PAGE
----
The present stoppage for overseas ETFs has blocked options on overseas investments through ETFs, considered a safer option for retail investors.

3.3 SEBI has proposed that IPO-bound companies should disclose details about the proposed issue, including the risk factors, in an audiovisual presentation of not more than eight minutes duration.

  • The lead manager for the public issue should create the audiovisual in a bilingual version in English and Hindi.
  • The total duration of the audiovisual would have to be equitably distributed among the material disclosures made under various sections of the public issue offer document, such as risk factors, capital structure, objects of the offer, business of the issuer, financial information, litigations, and material developments.

This will help create awareness among investors to not rely on unauthorised or unsolicited information about public issues and will also help in understanding the salient features of public issues easily.

# 4 Insurance

4.1 As per the government publication last week, the insurance sector, one of the focus areas of TVS Capital Funds, has received close to Rs 54,000 crore as foreign direct investment (FDI) in the last nine years on the back of further liberalisation of overseas capital flow norms.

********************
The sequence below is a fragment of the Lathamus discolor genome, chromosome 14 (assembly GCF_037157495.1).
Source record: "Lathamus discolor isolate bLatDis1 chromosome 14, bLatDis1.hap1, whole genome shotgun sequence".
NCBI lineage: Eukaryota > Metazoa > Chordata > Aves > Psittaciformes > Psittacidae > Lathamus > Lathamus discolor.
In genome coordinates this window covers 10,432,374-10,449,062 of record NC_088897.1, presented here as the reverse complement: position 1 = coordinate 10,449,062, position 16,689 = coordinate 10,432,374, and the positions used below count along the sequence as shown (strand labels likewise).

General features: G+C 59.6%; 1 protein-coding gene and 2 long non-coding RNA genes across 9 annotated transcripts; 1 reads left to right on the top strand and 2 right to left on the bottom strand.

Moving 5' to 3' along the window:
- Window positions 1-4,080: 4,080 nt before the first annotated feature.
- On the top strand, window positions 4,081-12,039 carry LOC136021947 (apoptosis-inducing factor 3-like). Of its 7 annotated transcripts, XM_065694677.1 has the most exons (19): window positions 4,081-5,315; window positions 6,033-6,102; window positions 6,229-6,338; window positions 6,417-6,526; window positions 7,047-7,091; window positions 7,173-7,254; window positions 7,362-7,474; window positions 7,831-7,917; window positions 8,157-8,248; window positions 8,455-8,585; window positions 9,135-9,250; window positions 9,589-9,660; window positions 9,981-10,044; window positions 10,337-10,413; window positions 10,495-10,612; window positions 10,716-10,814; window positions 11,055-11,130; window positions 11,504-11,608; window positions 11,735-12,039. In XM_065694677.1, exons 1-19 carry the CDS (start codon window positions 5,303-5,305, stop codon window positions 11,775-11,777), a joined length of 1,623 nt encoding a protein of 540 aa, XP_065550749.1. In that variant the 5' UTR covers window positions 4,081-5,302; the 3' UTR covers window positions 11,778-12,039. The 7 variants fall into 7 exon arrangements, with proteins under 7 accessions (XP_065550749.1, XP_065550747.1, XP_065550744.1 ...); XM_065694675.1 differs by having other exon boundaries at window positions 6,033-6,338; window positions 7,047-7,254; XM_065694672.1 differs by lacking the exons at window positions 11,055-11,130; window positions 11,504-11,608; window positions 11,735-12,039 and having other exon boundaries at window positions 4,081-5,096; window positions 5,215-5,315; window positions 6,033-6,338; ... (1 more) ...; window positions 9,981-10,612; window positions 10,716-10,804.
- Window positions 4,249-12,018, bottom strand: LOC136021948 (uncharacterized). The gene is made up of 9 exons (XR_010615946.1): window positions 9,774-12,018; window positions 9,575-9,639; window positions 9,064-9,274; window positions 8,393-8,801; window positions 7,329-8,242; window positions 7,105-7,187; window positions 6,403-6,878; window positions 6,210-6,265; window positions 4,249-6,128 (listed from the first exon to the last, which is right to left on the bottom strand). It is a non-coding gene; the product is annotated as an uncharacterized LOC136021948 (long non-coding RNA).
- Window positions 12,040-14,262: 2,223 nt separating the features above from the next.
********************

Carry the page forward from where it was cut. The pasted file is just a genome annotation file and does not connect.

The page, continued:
• The government increased the permissible FDI limit from 26 percent in 2014 to 49 percent in 2015 and then to 74 percent in 2021.
  • In 2019, the permissible FDI limit for insurance intermediaries, such as our portfolio entity, Insurance Dekho, increased to 100%.
  • During the last nine years, the number of insurance players increased from 53 to 70 as of January 2024.
  • Insurance penetration increased from 3.9 percent in 2013–14 to 4 percent in 2022–23, while insurance density rose from USD 52 in 2013–14 to USD 92 in 2022–23.

4.2 In accordance with the discussion paper from last month, IRDA announced a set of new regulations on March 19 to improve the regulatory framework for the insurance industry.

  • Eight principle-based consolidated regulations were introduced.
  • These regulations focus on safeguarding policyholders’ interests, rural and social sector responsibilities, the electronic insurance marketplace, foreign reinsurance branches, and aspects of registration, actuarial, finance, investment, and corporate governance.

The goal of these regulations is to strengthen the principles governing guaranteed surrender value with disclosures and to promote good governance in product design and pricing.

# 5 Economy

5.1 Is Inequality high in India? Key takeaways from the World Inequality Lab report released last week.

The income shares of India’s top 1% are among the highest globally, surpassing even countries like South Africa, Brazil, and the US.

India’s top 1% now holds 22.6% of income and 40.1% of wealth, reaching their highest historical levels in 2022–23, surpassing even developed economies like the US.

  • The top 10% of income earners held 60% of the national wealth in 2022, compared to 30% in 1982, while the bottom 50% held only 15%.
  • The top 10% of Indians earn 57.7% of their national income, which is higher than Brazil (56.8%), China (43.4%), and the UK (33.7%).